In at least one respect, an HOA is like a business: revenue needs to meet or exceed expenses. That’s tricky when homeowners refuse to pay assessments. What can a California HOA do to prevent free-riders, and ensure each owner pays its fair share?
One tool that many HOAs have in their toolkit is the power to impose a lien on an owner’s separate interest. A lien is powerful. Once properly in place, an HOA can begin the process of forcing the sale of an owner’s residence to collect the debt.
Or the HOA can record the lien and simply wait. If the owner wants to refinance their property, the lender will require it to clear the lien (i.e. pay the debt) to ensure the lender’s security interest is in first position. If the owner decides to sell, the buyer likely will require the owner to clear the lien as a condition of the sale.
However, an association may only impose a lien under specific circumstances.
First, the CC&Rs must authorize the HOA to impose a lien for the type of assessment at issue.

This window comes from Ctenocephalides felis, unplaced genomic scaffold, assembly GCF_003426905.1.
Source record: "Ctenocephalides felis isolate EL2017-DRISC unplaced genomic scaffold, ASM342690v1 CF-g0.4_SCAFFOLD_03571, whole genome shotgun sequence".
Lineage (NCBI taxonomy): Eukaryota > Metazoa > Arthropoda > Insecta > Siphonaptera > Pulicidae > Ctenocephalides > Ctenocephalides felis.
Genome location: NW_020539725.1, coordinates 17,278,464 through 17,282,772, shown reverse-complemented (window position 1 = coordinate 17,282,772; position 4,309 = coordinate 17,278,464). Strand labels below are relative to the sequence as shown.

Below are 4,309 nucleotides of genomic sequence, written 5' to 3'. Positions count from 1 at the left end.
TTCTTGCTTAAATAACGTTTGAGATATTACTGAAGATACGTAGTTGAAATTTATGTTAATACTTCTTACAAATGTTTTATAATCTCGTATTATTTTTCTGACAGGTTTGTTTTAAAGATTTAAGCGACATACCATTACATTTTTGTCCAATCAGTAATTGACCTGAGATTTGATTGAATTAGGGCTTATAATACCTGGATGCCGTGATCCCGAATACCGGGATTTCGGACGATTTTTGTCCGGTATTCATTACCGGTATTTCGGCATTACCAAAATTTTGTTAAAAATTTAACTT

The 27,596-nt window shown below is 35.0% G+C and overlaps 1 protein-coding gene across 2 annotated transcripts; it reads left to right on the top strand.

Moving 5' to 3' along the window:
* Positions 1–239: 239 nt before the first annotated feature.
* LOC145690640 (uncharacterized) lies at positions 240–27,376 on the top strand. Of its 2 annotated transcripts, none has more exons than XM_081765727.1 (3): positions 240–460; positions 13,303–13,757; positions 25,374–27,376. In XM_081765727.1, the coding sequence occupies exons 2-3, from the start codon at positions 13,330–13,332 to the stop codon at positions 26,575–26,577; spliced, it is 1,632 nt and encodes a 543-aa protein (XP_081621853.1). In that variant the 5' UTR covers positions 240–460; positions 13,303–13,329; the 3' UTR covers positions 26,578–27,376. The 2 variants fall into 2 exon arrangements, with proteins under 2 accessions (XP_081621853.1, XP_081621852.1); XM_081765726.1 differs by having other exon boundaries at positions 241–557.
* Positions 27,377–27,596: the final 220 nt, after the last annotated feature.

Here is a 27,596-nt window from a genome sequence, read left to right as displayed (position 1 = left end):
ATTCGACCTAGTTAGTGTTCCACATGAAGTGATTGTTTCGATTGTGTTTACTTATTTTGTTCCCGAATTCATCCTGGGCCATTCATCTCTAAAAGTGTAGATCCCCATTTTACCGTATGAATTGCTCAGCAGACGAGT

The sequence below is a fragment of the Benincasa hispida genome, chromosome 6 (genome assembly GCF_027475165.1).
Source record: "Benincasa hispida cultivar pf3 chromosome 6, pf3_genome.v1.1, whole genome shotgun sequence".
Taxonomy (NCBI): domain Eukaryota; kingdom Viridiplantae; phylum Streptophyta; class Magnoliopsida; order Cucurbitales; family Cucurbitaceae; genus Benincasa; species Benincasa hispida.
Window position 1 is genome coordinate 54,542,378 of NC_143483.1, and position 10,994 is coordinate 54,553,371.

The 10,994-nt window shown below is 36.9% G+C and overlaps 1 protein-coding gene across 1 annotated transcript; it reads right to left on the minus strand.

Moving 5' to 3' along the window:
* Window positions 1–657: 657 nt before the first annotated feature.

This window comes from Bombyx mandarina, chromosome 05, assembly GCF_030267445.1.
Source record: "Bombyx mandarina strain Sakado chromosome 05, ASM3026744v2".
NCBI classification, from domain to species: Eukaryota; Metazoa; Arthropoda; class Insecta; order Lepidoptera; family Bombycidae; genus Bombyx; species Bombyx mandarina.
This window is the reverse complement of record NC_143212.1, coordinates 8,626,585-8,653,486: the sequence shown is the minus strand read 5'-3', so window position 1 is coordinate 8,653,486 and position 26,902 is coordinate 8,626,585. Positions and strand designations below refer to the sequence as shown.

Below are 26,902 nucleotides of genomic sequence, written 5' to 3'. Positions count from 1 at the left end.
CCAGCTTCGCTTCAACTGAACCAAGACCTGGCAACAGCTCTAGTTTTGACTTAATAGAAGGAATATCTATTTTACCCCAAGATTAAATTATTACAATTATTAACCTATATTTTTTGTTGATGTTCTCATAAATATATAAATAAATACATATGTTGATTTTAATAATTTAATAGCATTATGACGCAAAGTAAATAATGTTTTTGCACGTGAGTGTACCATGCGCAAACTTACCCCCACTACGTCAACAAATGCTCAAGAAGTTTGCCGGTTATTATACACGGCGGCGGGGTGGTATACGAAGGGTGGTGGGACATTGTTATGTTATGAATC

Second, the Civil Code must also authorize the lien.
Under the Civil Code, an HOA may impose a lien to collect delinquent regular or special assessments.
The Civil Code also allows an HOA to impose a lien to collect monetary charges imposed to reimburse the HOA for expenses incurred to repair damage to common area, where the damage was caused by the member or the member’s guest.
Third, the HOA must carefully follow the rules set forth in both the CC&Rs and Civil Code, or risk having its lien invalidated. If this happens, the HOA loses the power to use a lien to collect the debt and risks exposure to liability.
If you have questions about whether your association can impose a lien to collect its debts, contact the attorneys at Myers, Widders, Gibson, Jones & Feingold.